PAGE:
Around the World Roundup: 'Bronzés' Captures Gold Amidst the Olympics
by Conor Bresnan
February 17, 2006
Around the World Roundup France catapulted Les Bronzés 3 to the top of the foreign box office as the Torino Olympics took their toll last weekend, including so-so business for Munich… Domestically, business has been on par with 2005, but, internationally, 2006 has lagged behind last year, with only one blockbuster in play, The Chronicles of Narnia: The Lion, the Witch and the Wardrobe. The Winter Olympics in Torino, Italy, which is more popular overseas than in the United States, deterred new openings for the most part this past weekend, leaving the field to holdovers.
French comedy, Les Bronzés 3 - amis pour la vie, topped the foreign box office, despite playing in its second weekend and in just three markets. In France, it fell 40 percent to $14.5 million from 950 prints, 33 percent ahead of all Star Wars and Harry Potter movies through the same time frame. The Warner Bros.-distributed picture has yielded $43.7 million thus far in France and around $47 million overall.
Munich led the Hollywood crowd with a so-so $11 million from 49 markets for a $48.6 million international haul. Steven Spielberg's Oscar nominee debuted in third place in South Korea with a strong $2.1 million from 172 screens, which was 15 percent better than Spielberg's Catch Me If You Can. Munich also snared second place in Hong Kong, grossing $210,000 from 21 locations.
|Eric Bana and Ayelet Zurer in Munich|
Three countries ignored Munich. In Sweden, it opened below the third weekend of Casanova, with an anemic $142,877 from 45 screens. Finland followed suit with $64,945 from 16 screens, while the Philippines yielded only $58,687 from 21 screens.
Drop-off rates were in the forty percent range with totals improving to $3.3 million in Australia, $5.9 million in France, $5.2 million in Germany, $4.6 million in Italy and $6.7 million in the United Kingdom.
Chicken Little plucked $10 million over the weekend for a $149.8 million total. The computer-animated comedy took advantage of school holidays in the U.K., grossing a superb $5.3 million from 485 screens. The debut was in line with Toy Story and easily topped the day-and-date release of Final Destination 3, which grossed $3.9 million from 390 screens. Chicken Little has a few smaller markets left to open in, which means it should end up with around $190 million.
Walk the Line continued to perform as if it were a Best Picture Oscar nominee, grossing $7 million from 18 territories. Its two-week total improved to $18.3 million, which was similar to Ray through the same point. The Johnny Cash biographical drama, though, had little to cheer about in its opening territories. Brazil led the pack with a respectable $239,057 from 103 screens, but Taiwan ($111,397 from 58) and Singapore ($53,809 from 18) were poor. Holdovers were solid, and the movie remained No. 1 in Australia, easing 17 percent there to $1.3 million for a $3.9 million total.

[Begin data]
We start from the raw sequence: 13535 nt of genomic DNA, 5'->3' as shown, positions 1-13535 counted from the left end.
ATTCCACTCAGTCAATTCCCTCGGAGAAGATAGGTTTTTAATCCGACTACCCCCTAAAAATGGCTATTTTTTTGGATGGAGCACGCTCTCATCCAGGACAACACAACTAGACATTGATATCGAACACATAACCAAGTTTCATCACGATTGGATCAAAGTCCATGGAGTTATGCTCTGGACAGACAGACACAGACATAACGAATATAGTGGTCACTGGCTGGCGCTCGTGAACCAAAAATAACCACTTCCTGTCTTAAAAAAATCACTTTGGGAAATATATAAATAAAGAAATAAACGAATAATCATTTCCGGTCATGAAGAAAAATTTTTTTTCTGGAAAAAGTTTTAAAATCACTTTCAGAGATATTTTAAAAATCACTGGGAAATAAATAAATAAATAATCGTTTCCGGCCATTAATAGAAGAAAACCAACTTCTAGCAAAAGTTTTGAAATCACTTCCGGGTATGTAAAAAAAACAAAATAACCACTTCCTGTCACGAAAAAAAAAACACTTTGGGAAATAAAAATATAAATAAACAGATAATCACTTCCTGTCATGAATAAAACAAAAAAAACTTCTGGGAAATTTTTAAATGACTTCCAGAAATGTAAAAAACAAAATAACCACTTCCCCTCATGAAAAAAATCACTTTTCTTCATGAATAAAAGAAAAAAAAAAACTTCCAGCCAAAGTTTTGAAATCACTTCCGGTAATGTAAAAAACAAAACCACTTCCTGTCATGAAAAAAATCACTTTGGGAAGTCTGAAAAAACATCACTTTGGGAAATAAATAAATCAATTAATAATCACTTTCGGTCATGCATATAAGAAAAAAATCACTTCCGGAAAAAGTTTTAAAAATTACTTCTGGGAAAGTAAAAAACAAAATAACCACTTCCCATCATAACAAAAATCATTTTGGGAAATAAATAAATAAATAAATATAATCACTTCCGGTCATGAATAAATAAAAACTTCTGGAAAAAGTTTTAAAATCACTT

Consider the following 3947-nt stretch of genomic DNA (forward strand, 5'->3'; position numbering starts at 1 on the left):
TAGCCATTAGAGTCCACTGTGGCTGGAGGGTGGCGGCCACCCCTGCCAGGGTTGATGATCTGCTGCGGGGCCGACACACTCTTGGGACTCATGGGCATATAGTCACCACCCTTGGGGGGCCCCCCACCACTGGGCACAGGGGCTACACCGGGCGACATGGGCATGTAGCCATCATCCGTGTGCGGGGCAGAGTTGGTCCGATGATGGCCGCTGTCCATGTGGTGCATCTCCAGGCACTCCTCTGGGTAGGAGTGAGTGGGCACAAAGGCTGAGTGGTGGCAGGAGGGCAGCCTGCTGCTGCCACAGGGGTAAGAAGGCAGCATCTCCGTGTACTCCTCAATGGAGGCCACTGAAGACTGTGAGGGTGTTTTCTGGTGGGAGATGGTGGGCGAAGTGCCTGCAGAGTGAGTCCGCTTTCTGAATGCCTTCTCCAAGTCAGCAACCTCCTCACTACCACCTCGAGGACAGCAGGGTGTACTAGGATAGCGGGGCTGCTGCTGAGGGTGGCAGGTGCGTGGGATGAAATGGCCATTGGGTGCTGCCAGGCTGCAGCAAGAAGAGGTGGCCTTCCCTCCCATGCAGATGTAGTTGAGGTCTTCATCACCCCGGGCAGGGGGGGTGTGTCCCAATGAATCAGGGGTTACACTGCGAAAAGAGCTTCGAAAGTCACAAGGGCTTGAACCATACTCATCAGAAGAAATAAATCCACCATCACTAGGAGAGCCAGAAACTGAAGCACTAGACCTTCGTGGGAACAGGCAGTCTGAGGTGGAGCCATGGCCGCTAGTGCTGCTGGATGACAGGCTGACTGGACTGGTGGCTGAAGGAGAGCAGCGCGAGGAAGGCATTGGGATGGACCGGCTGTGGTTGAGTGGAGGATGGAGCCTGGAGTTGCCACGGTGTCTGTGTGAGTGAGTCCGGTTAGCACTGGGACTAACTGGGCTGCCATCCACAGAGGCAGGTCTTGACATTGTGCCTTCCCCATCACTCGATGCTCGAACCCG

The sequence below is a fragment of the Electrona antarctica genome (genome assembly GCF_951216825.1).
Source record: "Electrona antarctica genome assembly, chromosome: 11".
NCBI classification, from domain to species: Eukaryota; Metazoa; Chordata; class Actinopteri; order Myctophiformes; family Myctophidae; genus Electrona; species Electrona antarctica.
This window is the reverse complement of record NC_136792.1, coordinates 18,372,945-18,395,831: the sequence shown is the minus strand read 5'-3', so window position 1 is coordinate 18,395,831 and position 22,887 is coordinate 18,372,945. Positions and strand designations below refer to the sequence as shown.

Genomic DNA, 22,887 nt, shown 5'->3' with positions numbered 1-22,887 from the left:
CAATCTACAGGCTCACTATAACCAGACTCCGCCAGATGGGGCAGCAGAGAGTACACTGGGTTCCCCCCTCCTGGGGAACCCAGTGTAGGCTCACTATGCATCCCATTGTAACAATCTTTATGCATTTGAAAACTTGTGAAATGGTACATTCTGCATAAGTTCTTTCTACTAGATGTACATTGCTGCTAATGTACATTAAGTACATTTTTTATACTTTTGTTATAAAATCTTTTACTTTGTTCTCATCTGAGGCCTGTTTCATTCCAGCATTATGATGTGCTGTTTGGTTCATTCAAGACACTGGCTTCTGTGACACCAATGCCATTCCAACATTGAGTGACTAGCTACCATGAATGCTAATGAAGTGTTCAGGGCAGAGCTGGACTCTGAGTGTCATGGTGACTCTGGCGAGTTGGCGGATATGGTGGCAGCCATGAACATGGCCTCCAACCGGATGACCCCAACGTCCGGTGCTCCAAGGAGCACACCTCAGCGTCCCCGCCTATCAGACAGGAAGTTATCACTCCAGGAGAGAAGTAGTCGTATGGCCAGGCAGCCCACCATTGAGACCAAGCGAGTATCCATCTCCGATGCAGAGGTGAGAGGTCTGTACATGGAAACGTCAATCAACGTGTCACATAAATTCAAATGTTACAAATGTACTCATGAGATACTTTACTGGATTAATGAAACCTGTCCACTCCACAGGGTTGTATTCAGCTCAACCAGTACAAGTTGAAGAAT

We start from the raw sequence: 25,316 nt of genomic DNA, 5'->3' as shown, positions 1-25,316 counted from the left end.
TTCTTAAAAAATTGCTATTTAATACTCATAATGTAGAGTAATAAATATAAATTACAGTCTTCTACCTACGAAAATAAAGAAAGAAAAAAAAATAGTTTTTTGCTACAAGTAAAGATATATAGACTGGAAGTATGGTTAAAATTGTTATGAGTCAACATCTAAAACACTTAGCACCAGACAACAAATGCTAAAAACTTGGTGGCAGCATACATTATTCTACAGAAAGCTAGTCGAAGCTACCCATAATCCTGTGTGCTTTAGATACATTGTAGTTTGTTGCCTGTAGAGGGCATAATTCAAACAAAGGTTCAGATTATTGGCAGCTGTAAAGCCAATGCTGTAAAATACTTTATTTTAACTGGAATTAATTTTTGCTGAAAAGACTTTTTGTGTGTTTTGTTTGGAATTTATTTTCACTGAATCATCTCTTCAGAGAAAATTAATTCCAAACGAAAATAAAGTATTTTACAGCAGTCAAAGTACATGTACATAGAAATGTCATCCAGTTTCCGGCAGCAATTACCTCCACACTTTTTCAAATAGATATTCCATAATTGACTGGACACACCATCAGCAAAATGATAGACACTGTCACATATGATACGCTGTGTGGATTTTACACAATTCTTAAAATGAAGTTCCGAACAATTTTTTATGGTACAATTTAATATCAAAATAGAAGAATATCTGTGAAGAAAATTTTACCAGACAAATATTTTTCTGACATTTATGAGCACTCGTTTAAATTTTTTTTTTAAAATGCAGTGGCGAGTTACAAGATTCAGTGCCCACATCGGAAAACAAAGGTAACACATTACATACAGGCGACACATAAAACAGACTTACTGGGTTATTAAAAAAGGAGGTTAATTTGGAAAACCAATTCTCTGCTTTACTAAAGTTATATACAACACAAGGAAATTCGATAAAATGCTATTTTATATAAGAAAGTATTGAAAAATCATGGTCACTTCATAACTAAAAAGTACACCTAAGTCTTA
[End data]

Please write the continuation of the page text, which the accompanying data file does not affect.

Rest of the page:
The true Best Picture nominees weren't as impressive. Brokeback Mountain fared well with $5 million take from 19 markets over the weekend for a $39 million total. The romantic drama is generating business from the major European markets, but the big foreign push comes over the next three weekends, when the movie opens in more than 25 markets.
Crash has opened in all major markets and has a few smaller territories still to go. The American drama never took off anywhere and succeeded mainly on critical acclaim. Its $30 million total shouldn't grow larger than $35 million.
Good Night, and Good Luck. is very early in its international campaign. George Clooney's journalism drama has already recorded solid runs in Australia ($2 million), France ($2.6 million) and Italy ($2.9 million), and its total now sits at $9 million.
Capote begins its foreign run in Australia and Italy next weekend.
Opening in Mexico day-and-date with its U.S. premiere, The Pink Panther uncovered $1.3 million from 436 sites, good enough for first place. The always kid-friendly territory has been without a family movie for three weeks.
In Taiwan, Firewall bowed in first with a promising $670,000 from 87 screens. The Harrison Ford thriller generated $1.07 million overall through one weekend.
Fun with Dick and Jane had three first place starts this past weekend. In Spain, the Jim Carrey comedy was strong with $1.6 million from 316 screens. The reception was comparable in Argentina ($135,615 from 48) and the Netherlands ($526,518 from 75). Overall, Fun bagged $5.9 million for a $63.3 million total.
Pride & Prejudice debuted in nine territories over the weekend, helping it gross $3.5 million for a $62.7 million total. Spain's fourth place start was solid, grossing $822,813 from 181 screens. The other openings were decent, led by Mexico with its $139,526 from 73 screens. Pride recorded the best hold in the Olympics-deflated Italian market, dropping 27 percent in its second week for a $2.4 million total.
|KEira Knightley in Pride & Predjuice|
Nanny McPhee was in the same league as Pride & Prejudice, earning $3 million over the weekend for a $43.3 million total. McPhee had a moderate start in France, with $750,000 from 160 screens. The best news came from Germany, where the family movie fell 30 percent in its second weekend to $1 million for a $3 million total.
The third Universal picture in international release, Jarhead, had a relatively soft weekend, grossing $2.4 million for a $28.4 million total. Highlighting the weekend was Australia's potent second place premiere of $1.1 million from 174 screens. Italy's up next for the war picture on Feb. 17.
The Chronicles of Narnia amassed another $3 million from 45 territories. With Japan still ahead, Narnia just passed The Incredibles to become Buena Vista International's third highest grossing picture ever with $371.9 million.